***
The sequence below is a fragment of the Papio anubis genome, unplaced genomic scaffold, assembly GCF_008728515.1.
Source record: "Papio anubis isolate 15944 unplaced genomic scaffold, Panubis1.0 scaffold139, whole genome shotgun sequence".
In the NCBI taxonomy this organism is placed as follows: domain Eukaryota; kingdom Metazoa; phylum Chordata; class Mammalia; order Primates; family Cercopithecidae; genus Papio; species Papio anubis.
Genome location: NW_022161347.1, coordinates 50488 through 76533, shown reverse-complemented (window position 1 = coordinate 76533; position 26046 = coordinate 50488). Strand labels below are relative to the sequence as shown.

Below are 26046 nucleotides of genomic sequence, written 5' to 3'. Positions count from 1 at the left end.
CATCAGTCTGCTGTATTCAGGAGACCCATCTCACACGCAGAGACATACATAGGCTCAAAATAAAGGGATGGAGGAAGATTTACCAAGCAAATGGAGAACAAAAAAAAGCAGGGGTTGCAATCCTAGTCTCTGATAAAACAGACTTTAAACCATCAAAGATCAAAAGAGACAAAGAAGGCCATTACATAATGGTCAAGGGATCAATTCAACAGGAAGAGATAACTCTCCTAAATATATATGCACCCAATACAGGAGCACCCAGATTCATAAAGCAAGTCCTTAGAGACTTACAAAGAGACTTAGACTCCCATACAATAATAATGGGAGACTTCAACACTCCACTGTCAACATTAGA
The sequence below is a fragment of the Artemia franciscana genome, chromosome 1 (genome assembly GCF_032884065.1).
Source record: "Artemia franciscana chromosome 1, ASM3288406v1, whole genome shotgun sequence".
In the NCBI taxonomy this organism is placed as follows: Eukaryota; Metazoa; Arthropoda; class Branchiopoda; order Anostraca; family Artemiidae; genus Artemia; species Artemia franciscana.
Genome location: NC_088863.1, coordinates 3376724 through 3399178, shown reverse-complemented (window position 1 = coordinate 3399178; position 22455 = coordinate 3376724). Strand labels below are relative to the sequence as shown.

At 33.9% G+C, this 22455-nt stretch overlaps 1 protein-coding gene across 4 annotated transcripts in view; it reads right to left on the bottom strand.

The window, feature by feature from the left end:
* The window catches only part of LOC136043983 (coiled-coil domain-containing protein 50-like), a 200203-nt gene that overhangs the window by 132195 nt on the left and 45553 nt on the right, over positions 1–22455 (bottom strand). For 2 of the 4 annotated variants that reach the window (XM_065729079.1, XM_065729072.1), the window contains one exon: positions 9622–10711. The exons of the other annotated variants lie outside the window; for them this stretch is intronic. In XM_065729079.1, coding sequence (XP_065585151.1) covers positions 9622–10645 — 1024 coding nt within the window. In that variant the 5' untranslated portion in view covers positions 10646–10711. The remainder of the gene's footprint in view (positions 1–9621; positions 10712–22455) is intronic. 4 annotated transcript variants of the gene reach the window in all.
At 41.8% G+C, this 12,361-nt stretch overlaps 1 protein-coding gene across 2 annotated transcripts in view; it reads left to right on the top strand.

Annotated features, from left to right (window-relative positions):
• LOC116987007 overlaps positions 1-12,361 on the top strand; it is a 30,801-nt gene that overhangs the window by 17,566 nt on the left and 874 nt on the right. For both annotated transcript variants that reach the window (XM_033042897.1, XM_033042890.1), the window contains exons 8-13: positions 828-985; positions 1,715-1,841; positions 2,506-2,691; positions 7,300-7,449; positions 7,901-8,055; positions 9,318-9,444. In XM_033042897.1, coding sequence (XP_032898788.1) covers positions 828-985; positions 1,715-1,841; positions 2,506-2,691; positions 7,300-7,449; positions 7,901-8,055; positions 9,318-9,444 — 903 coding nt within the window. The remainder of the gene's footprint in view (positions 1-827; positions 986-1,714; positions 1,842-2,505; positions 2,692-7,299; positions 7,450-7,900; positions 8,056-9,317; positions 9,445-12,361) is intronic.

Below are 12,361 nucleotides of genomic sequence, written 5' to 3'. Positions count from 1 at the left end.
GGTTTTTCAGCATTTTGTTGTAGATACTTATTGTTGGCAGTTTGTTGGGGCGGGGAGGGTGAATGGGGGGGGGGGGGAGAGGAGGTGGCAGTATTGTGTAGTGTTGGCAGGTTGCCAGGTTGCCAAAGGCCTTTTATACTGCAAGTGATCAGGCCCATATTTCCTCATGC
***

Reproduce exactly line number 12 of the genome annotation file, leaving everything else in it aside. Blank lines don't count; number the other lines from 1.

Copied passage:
The window, feature by feature from the left end: